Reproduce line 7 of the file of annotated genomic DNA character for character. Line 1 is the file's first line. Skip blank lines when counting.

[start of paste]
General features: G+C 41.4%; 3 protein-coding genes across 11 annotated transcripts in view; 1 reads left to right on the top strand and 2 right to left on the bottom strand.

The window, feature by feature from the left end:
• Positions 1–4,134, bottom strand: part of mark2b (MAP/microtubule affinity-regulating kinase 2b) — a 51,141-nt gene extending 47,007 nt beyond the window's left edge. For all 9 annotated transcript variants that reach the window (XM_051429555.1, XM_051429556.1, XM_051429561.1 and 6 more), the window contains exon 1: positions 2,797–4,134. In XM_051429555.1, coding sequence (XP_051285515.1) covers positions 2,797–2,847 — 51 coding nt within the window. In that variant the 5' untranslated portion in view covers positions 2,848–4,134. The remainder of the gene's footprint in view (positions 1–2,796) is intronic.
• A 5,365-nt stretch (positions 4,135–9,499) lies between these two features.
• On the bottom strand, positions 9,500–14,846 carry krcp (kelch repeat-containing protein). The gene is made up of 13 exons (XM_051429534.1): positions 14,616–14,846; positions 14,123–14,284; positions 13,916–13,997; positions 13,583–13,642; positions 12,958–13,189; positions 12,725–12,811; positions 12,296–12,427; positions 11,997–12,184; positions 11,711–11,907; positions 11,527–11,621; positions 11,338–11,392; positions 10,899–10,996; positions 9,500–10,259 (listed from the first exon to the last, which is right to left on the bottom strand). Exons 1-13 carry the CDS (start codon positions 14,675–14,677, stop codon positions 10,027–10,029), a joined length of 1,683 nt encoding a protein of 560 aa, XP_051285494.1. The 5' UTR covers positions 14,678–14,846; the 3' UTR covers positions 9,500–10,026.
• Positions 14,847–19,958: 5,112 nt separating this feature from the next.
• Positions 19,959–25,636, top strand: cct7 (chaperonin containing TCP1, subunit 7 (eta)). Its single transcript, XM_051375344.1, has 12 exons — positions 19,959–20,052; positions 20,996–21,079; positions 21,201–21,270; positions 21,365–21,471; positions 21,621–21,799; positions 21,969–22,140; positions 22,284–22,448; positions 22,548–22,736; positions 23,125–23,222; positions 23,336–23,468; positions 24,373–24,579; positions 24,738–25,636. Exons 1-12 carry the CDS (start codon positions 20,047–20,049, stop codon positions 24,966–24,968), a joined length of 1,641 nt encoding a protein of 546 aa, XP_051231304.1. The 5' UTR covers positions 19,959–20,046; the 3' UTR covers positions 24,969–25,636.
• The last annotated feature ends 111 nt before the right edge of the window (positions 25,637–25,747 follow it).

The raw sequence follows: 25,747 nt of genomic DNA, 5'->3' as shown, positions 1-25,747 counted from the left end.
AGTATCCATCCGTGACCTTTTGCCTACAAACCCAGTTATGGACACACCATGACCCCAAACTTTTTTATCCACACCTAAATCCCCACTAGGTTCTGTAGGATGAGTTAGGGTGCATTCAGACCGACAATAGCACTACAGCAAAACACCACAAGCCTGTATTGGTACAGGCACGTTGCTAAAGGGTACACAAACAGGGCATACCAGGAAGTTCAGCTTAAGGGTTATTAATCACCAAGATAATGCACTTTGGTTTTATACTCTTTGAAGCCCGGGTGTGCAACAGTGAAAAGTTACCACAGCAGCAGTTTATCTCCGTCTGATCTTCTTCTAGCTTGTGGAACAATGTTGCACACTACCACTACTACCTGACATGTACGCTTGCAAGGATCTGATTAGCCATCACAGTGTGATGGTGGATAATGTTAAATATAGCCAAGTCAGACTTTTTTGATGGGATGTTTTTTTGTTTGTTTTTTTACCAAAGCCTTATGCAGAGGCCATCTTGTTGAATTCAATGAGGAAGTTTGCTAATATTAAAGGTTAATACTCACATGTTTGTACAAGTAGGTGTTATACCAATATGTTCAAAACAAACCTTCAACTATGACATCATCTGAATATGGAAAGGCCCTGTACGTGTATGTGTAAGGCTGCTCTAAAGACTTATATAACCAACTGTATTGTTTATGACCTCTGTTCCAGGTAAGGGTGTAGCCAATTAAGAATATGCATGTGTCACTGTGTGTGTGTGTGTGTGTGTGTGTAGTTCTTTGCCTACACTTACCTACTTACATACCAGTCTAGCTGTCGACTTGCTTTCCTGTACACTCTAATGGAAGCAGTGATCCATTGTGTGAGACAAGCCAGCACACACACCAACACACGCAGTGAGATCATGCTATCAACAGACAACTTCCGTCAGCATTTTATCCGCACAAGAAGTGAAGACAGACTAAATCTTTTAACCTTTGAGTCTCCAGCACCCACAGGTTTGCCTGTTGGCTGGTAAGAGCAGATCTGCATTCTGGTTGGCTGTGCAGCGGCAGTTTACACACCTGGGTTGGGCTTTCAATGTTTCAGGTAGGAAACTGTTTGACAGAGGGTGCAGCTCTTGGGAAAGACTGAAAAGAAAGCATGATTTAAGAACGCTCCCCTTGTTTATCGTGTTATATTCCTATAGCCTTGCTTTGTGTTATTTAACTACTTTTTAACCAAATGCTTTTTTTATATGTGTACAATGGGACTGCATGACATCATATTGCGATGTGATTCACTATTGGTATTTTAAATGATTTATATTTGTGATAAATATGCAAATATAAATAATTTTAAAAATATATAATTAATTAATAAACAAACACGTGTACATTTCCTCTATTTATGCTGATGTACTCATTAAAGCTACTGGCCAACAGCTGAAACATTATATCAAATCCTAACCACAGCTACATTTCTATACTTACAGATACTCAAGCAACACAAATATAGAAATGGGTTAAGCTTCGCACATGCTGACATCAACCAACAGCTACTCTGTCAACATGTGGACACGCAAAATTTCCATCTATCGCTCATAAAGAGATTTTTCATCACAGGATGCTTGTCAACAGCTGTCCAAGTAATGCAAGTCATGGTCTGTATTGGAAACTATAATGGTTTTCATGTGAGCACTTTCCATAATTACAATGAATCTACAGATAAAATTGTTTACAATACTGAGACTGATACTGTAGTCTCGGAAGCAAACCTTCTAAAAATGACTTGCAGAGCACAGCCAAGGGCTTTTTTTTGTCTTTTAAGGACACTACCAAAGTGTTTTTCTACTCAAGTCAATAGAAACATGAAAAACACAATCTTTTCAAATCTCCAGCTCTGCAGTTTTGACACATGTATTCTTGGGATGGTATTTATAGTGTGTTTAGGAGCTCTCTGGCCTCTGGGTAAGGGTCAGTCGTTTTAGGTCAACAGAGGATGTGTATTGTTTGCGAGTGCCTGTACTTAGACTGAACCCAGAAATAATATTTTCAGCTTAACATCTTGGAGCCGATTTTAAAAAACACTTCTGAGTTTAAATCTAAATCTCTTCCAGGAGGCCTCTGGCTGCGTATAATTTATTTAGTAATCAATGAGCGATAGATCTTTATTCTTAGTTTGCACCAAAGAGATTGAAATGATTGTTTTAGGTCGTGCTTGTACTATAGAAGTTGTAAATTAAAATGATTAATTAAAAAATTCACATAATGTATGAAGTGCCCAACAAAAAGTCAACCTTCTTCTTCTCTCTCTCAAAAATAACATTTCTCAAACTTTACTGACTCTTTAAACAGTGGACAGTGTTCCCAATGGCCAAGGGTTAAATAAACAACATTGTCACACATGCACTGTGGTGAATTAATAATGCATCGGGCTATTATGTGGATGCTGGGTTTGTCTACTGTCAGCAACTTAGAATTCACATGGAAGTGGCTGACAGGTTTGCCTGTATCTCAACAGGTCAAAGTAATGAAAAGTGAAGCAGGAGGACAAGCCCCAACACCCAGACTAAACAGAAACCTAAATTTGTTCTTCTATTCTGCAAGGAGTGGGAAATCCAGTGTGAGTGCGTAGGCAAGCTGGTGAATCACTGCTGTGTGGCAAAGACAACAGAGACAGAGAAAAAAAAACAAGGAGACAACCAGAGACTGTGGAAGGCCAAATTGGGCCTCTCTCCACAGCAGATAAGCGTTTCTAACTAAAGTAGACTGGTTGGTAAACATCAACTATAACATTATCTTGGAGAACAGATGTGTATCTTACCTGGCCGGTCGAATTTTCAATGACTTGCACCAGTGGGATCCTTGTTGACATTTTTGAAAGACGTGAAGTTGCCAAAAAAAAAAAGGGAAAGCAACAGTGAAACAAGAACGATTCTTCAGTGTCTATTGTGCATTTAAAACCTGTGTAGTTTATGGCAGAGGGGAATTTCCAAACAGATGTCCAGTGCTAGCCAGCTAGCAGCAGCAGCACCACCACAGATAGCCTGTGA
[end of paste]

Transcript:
• Positions 19,959–25,636, top strand: cct7 (chaperonin containing TCP1, subunit 7 (eta)). Its single transcript, XM_051375344.1, has 12 exons — positions 19,959–20,052; positions 20,996–21,079; positions 21,201–21,270; positions 21,365–21,471; positions 21,621–21,799; positions 21,969–22,140; positions 22,284–22,448; positions 22,548–22,736; positions 23,125–23,222; positions 23,336–23,468; positions 24,373–24,579; positions 24,738–25,636. Exons 1-12 carry the CDS (start codon positions 20,047–20,049, stop codon positions 24,966–24,968), a joined length of 1,641 nt encoding a protein of 546 aa, XP_051231304.1. The 5' UTR covers positions 19,959–20,046; the 3' UTR covers positions 24,969–25,636.